The TBM will begin by excavating the southbound tunnel. It can advance 30 to 60 ft. (9 to 18 m) a day, depending on ground condition and will eventually pass through more than 70,000 cu. yds. (53,519 cu m) of various types of soils including sand, gravel, clay, and claystone as it burrows under the river. The overall excavation volume of 200,000 cu. yds. (152,911 cu m) includes both bored tunnels and the cut and cover tunnel.
Challenges to Be Overcome
“There are many challenges in the project,” the North Shore Constructors Obayashi Trumbull JV company spokesman stated.
“For the TBM operation, they include boring underneath the Allegheny River as well as under a historical downtown area where a lot of old utilities exist, U-turning the TBM, and a sharp curve radius and inclined/declined grade more than 7.58 percent for the TBM alignment.
“Each of us on the project team has their own expertise and a variety of experience in their field. Gearing these multiple forces into one direction to reach our goal is the most challenging part. Teamwork and partnership will be the key to success in this type of complicated infrastructure project.”
Shield Machines do not represent a new technology, their use having been pioneered on the Thames Tunnel project in London in 1825 by the French engineer Sir Marc Isambard Brunel, assisted by his son Isambard Brunel, assisted by his son Isambard Kingdom Brunel.
However, the Slurry Shield Machine is relatively new and was introduced in Japan in the 1960s. “A number of Slurry Shield Machines have been used, mostly in Europe and Asia where soft ground tunneling is inevitable due to the geological nature of the motherland,” the NSCOT JV spokesman said.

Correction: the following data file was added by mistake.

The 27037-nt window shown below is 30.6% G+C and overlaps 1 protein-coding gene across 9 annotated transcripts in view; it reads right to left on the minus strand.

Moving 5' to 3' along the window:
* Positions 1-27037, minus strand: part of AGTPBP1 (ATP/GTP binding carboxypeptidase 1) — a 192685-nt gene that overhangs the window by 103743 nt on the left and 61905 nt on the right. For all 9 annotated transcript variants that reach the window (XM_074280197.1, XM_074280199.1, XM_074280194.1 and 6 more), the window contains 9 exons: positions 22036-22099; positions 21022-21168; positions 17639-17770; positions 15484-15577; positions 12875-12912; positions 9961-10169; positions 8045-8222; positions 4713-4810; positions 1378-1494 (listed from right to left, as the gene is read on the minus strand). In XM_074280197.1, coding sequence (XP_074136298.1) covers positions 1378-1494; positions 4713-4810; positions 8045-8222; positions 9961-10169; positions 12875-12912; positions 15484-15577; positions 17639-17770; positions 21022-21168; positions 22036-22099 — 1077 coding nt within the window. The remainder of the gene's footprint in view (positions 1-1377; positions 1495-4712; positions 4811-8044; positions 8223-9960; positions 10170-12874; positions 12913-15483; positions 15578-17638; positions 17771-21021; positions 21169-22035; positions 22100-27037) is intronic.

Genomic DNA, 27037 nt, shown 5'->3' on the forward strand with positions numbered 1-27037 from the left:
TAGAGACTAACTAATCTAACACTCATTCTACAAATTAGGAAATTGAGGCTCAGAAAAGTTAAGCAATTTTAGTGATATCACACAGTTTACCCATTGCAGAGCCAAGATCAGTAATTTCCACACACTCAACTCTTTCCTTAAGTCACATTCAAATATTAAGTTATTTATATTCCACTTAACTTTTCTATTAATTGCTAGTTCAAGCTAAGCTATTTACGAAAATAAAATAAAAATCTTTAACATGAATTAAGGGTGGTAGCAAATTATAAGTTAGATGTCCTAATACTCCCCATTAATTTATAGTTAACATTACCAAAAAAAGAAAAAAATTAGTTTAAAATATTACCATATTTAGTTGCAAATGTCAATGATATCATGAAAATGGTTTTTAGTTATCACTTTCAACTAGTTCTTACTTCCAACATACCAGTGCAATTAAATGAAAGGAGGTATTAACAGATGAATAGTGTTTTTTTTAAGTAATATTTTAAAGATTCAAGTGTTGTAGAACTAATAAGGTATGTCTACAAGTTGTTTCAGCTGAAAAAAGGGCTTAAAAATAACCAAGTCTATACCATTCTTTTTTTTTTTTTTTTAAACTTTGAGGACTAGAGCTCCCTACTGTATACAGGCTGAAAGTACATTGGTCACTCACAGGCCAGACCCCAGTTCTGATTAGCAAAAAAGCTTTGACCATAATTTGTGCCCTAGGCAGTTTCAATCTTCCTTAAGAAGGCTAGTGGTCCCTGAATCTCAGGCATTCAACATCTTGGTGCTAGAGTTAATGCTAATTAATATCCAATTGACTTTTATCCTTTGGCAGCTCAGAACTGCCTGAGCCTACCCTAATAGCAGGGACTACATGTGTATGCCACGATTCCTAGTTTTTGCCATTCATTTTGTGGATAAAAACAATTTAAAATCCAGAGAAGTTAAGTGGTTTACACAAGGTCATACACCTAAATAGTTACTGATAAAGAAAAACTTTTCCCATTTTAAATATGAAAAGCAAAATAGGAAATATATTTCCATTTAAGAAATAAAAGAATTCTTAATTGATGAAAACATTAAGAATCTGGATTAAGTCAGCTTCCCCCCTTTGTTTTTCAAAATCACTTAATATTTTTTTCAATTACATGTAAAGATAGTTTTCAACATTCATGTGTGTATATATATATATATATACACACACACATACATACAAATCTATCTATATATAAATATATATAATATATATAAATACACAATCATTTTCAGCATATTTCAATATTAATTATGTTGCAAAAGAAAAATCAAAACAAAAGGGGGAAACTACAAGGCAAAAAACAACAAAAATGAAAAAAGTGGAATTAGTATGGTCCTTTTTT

“As for Slurry Shield Machines in the U.S., this project will be a rare case, being only the second — or possibly the third, depending on the time of completion — on which a Slurry Shield Machine with this large a diameter will have been used.
“In addition, several specialized types of equipment rarely seen in the American market will be utilized, such as the slurry mixing and separation plant, the cutter soil mixing wall rig, and the slurry diaphragm wall rig,” he concluded.
About the Companies
General contractor Obayashi Corporation is based in Japan. Founded in 1892, it has completed major heavy civil projects and architectural buildings nationally and worldwide, including the Trans-Tokyo Bay Highway Tunnel in 1997 and the Akashi Kaikyo Bridge in 1998.
Its first public project in the United States was the North Shore Outfalls Consolidation Contract in San Francisco in 1979. The corporation’s heavy civil division has completed several major projects in the past 25 years, such as the Light Rail Subway Tunnel in Minneapolis, Minn., Nancy Creek Sewer Tunnel in Atlanta, Ga., and the Upper Diamond Fork Tunnel Project in Utah.
Trumbull Corporation, general contractor based in West Mifflin, Pa., was founded in 1955. The company has completed major heavy-civil projects in Pennsylvania and bordering states.
Specializing in highway and bridge projects, its recent jobs include reconstruction of the Fort Pitt Bridge in Pittsburgh, Pa. and construction of the Woodrow Wilson Bridge in Washington, D.C.